There’s something special about New Orleans drummers. A statement I read and hear regularly and while my untrained ear suggests that is true, I cannot in my own words explain why.
Drum Magazine has made it easy for me though by interviewing four of New Orleans top drummers. (The article is no longer available online). The magazine pulled together musicians who have handled the beat for The Meters, Professor Longhair, Wynton Marsalis, Papa Grows Funk, Galactic and countless other projects. Some of the conversation gets a little beyond my understanding. Here’s a lay summary of it:
While New Orleans wasn’t much different as other Southern locales for discouraging the continuation of African culture, the city was unique in that it did allow for New Orleans slaves and people of color to congregate at a central location, known as Congo Square, on Sundays to share, among other things, music. From this setting, Caribbean and African rhythms and syncopation met European harmonies and melodies.
The key distinction of New Orleans drumming is an emphasis on the bass drum which in the New Orleans parade tradition is the heart and soul of the show. The bass “is the main voice; and the snare drum is the polish.” Interestingly, in the marching band, second line tradition, the bass drummer and snare drummer are two separate musicians.
“Bottom line is it has to be a pelvic thing. . . What makes me unconsciously decide whether it’s good or bad is when I’m having a conversation [at a gig] far away from the music with someone who’s totally distracting me, and in the meantime I’m moving my butt. Then I know it’s the science of true, organic swing.”
I’m Tim Sweeney and this blog is to support a radio show I’m starting on Monday called Sweeney’s Gumbo YaYa. I’m incredibly excited as well as nervous. Nothing like getting what I want and then freaking out about whether I can do it right.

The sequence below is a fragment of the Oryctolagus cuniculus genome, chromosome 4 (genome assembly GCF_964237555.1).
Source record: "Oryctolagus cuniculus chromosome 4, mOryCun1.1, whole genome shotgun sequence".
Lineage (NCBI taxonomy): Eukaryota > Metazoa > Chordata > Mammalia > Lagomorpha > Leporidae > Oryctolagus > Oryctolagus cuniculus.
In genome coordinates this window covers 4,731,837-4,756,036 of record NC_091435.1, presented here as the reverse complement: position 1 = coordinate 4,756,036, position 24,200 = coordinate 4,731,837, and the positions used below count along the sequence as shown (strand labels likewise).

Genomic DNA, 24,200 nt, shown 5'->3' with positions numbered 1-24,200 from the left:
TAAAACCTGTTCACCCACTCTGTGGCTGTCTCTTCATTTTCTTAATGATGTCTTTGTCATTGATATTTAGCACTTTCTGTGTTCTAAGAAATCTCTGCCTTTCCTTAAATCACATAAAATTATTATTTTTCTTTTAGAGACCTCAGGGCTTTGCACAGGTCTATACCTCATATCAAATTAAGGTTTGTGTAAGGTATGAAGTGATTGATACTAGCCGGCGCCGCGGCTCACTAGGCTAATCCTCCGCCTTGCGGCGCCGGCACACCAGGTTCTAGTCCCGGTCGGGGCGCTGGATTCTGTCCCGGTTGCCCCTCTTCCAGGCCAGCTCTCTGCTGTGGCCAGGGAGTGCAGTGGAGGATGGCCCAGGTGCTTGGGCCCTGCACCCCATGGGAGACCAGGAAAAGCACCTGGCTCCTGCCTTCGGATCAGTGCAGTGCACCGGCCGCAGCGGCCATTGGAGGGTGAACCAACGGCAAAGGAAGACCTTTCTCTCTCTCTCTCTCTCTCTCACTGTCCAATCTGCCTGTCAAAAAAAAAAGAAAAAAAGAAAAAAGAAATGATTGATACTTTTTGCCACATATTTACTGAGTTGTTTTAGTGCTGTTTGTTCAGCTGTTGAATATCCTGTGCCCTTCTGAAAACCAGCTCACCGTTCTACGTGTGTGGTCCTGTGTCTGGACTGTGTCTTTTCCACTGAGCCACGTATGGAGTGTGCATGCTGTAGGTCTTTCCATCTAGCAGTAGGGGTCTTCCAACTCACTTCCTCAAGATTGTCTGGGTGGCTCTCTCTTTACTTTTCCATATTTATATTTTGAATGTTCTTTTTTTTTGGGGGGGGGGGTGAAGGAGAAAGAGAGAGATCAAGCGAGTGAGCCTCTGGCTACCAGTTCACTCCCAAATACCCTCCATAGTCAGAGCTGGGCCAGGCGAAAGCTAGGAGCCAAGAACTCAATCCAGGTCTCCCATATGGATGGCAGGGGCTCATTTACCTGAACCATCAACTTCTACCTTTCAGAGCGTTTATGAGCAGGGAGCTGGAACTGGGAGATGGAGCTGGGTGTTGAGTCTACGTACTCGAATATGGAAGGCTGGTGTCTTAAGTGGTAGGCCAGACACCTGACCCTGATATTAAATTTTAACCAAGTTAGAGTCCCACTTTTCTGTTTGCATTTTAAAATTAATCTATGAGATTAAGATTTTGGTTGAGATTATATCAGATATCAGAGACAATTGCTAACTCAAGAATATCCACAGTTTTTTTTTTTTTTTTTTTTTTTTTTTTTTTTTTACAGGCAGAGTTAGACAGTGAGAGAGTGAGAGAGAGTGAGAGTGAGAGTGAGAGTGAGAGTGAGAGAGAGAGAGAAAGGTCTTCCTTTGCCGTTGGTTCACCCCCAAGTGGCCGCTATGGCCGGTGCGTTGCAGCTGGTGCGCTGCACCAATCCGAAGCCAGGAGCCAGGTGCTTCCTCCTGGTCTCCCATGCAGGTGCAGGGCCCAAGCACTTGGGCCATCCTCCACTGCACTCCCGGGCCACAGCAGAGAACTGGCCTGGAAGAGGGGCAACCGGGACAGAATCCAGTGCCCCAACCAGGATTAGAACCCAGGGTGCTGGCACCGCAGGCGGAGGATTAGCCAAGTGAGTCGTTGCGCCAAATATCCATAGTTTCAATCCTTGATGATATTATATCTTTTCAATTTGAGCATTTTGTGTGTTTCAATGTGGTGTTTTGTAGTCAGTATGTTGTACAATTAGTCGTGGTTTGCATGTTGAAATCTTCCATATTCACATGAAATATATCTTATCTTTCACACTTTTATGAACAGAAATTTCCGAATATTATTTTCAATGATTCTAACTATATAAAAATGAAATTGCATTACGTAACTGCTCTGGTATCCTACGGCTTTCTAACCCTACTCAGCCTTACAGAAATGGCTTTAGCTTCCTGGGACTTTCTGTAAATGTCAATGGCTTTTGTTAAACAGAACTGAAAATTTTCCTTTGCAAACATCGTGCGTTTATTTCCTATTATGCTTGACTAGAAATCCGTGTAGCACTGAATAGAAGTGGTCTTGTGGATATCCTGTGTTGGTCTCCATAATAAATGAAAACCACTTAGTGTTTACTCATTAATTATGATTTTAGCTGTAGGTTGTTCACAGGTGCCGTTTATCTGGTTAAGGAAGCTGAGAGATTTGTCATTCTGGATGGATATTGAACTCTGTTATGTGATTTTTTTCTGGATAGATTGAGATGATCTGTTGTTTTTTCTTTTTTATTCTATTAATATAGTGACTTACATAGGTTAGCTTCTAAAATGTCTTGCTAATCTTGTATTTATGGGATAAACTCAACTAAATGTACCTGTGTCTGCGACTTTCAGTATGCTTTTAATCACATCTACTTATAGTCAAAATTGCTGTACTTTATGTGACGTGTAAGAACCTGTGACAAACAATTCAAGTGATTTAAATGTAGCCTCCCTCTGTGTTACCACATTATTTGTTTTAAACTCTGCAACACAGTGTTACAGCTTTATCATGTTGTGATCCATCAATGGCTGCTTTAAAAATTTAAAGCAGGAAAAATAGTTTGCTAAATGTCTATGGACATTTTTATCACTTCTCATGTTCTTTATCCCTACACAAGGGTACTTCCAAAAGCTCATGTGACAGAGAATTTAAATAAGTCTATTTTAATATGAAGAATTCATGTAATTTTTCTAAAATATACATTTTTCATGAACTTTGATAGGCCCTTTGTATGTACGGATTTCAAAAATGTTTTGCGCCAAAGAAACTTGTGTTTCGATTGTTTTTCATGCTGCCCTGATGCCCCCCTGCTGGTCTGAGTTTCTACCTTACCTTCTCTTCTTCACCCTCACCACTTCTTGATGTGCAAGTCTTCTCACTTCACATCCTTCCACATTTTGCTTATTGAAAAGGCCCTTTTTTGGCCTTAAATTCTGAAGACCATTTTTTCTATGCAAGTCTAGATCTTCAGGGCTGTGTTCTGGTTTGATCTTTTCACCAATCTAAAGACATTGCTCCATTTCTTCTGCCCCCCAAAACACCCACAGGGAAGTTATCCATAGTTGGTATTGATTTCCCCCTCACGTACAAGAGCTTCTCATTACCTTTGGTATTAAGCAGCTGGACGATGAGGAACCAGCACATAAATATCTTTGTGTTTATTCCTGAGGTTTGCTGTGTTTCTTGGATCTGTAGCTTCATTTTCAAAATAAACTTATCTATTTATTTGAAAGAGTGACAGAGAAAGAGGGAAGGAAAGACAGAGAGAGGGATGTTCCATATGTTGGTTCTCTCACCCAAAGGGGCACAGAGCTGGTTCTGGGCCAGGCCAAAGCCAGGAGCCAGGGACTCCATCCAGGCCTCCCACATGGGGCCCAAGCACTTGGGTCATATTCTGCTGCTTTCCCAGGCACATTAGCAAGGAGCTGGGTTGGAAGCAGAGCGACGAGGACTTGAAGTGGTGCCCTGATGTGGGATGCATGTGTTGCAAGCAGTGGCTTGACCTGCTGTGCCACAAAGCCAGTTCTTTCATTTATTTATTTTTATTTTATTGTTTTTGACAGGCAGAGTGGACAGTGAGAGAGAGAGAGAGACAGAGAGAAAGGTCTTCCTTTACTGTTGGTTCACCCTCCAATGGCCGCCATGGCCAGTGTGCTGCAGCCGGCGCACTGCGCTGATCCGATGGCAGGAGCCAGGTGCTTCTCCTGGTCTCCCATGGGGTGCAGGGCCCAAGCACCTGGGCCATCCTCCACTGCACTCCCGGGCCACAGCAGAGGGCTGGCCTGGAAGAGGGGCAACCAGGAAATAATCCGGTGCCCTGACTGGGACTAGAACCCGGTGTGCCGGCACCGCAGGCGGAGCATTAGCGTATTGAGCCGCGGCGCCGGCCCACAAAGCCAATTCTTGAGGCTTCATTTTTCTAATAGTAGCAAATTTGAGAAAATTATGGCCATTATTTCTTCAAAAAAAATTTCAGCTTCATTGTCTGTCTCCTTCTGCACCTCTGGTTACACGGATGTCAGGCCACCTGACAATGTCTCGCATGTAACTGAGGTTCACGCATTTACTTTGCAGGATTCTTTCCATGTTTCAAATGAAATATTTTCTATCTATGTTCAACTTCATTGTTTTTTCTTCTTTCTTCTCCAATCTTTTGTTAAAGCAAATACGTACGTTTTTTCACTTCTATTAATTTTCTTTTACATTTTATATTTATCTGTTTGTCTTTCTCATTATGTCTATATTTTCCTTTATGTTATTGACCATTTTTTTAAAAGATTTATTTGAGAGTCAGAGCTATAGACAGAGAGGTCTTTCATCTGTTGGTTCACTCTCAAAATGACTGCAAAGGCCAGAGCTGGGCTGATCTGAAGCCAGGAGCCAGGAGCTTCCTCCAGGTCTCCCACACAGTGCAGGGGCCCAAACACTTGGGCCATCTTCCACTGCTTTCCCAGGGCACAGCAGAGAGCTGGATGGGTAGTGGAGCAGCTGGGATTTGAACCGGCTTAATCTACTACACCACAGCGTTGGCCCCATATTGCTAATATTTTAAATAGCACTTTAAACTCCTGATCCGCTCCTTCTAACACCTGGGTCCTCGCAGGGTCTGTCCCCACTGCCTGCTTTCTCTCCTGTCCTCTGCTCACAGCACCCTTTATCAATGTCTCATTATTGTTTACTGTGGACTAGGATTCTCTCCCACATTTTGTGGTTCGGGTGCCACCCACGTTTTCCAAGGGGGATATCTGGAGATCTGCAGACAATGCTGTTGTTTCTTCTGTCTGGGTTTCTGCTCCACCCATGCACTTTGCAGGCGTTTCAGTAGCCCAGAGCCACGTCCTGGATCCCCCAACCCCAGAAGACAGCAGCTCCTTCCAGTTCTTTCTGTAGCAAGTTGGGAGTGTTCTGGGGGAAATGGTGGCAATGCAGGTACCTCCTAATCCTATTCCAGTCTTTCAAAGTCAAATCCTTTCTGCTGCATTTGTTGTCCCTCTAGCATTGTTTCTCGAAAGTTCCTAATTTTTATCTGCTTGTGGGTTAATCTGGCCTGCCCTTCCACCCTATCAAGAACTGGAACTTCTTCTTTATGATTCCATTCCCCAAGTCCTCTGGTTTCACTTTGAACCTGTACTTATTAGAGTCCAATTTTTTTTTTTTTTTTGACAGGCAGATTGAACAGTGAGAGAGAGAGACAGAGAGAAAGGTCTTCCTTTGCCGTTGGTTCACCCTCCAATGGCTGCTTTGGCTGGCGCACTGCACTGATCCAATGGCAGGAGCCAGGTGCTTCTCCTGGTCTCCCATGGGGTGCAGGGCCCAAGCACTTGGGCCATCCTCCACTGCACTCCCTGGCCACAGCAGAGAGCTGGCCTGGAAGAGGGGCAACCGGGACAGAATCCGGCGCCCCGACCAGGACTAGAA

After retiring from a 30-year stint as State of Washington employee on Halloween 2013, I signed up for and took the KAOS deejay training class –which qualified me, upon completion, to host programs on one of the best known and regarded community radio stations in the country. KAOS has been on the air since January 1, 1973 and is located on the campus of The Evergreen State College. The station uses trained volunteer deejays from the college and the community and offers a diverse free-form radio format.
From the start, I’ve wanted to do a show that would allow me to pursue my love for New Orleans and its music. I was born in New Orleans and lived there until I was 10. I went back frequently until I moved to the Northwest 35 years ago and didn’t return until the first Jazzfest after Katrina (April 2006). I’ve been back several times since, always to catch as much music (and food) as possible.
Sweeney’s Gumbo YaYa premieres on KAOS, 89.3 FM (www.kaosradio.org) at 10 a.m. (PST). The two-hour live program will air every Monday after that. The show will feature music from and about New Orleans, including blues, jazz, R&B, hip hop, folk, cajun/zydeco, Mardi Gras Indian, rock, and everything in between-new and old.
I’m hoping you’ll catch all or part of the show as you can and let me know what you think. I’ll be using this blog to support that show, provide more details, photos, links etc.
See you on the radio. (POST NOTE: My show later moved to Thursdays and on March 10, 2022 – I did my last episode after 7 and half years of weekly programs.)